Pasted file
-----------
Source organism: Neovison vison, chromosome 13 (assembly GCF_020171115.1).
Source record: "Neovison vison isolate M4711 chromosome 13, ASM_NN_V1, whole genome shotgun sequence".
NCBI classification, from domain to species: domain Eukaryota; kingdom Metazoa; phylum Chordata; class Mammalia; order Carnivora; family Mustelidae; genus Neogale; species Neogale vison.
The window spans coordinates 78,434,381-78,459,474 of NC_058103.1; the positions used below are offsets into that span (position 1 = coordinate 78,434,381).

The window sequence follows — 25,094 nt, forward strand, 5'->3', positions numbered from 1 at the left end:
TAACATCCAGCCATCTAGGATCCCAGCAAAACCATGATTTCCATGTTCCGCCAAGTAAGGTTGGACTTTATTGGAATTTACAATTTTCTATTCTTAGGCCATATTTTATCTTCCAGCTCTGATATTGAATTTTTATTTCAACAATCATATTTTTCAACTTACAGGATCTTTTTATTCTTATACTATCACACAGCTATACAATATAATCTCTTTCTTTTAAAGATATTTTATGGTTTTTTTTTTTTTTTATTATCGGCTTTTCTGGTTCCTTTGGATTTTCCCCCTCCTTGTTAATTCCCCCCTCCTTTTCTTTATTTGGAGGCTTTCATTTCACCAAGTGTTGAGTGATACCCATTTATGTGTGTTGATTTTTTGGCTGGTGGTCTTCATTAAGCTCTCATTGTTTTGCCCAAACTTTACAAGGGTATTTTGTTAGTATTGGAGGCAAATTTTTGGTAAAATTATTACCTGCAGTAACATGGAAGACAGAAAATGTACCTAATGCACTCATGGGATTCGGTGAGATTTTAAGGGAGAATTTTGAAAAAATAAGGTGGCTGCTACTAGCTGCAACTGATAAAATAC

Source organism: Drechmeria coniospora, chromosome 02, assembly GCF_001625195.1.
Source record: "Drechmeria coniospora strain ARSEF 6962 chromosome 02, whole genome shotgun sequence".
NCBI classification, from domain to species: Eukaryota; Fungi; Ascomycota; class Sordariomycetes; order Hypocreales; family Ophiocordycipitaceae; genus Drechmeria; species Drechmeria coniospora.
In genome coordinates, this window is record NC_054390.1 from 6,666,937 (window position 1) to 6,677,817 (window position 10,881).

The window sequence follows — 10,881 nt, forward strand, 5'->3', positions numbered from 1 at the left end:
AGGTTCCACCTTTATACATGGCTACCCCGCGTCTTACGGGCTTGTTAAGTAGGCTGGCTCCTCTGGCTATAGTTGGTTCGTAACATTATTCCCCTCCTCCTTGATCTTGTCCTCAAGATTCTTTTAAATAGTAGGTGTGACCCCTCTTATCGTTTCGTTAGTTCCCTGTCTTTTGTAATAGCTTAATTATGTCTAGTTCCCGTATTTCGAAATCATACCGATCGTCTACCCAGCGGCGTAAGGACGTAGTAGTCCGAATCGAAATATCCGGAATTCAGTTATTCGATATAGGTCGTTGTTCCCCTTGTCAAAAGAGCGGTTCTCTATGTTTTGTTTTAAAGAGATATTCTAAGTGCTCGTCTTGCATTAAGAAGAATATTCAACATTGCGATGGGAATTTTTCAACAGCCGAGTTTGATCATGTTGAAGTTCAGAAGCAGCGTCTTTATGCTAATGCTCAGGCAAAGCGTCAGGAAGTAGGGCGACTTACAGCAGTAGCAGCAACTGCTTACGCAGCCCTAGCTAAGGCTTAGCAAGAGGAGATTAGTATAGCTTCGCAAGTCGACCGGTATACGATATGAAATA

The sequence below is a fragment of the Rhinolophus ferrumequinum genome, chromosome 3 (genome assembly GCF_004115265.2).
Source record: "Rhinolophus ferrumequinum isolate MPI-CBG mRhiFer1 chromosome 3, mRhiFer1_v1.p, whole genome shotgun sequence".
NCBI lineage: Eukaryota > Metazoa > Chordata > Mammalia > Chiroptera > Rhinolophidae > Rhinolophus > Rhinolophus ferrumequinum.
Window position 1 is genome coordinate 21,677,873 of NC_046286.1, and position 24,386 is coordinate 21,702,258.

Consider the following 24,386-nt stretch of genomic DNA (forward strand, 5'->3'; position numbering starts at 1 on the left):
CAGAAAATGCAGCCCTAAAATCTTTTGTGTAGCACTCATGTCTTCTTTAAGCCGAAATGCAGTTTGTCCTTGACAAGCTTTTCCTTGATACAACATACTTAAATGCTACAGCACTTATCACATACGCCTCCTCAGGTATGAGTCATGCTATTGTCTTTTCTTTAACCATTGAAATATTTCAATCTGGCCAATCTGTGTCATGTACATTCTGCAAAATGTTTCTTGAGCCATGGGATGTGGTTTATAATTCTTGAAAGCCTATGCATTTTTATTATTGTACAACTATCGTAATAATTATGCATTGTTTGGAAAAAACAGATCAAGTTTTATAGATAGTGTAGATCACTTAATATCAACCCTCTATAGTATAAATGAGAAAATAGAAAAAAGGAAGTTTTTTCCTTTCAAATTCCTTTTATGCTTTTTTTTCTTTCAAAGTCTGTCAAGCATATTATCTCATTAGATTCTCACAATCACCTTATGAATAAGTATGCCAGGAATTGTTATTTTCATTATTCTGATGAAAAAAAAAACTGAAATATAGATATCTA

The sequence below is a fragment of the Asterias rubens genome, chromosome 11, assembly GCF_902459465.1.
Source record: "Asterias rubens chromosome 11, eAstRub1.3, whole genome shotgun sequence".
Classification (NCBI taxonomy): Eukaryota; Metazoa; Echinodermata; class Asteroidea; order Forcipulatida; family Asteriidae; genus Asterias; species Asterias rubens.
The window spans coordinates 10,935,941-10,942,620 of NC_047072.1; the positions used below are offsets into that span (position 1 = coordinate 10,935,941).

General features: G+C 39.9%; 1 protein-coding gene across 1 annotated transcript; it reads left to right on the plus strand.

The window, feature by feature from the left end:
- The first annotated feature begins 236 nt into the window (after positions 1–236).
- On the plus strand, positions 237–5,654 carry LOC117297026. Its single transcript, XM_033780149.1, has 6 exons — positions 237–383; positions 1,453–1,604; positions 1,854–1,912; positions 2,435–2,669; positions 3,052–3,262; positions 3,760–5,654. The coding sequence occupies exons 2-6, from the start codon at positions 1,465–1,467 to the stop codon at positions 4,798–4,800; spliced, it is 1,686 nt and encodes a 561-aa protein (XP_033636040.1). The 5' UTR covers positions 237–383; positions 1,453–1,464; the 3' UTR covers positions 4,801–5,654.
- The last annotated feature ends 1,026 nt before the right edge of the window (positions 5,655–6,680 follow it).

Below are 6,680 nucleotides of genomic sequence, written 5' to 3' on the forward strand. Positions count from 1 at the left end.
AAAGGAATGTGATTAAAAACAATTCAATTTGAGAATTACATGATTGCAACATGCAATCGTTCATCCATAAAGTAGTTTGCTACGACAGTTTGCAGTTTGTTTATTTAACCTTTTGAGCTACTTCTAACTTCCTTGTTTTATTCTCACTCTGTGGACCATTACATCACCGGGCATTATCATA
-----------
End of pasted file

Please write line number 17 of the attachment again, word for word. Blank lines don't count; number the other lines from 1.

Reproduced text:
Consider the following 24,386-nt stretch of genomic DNA (forward strand, 5'->3'; position numbering starts at 1 on the left):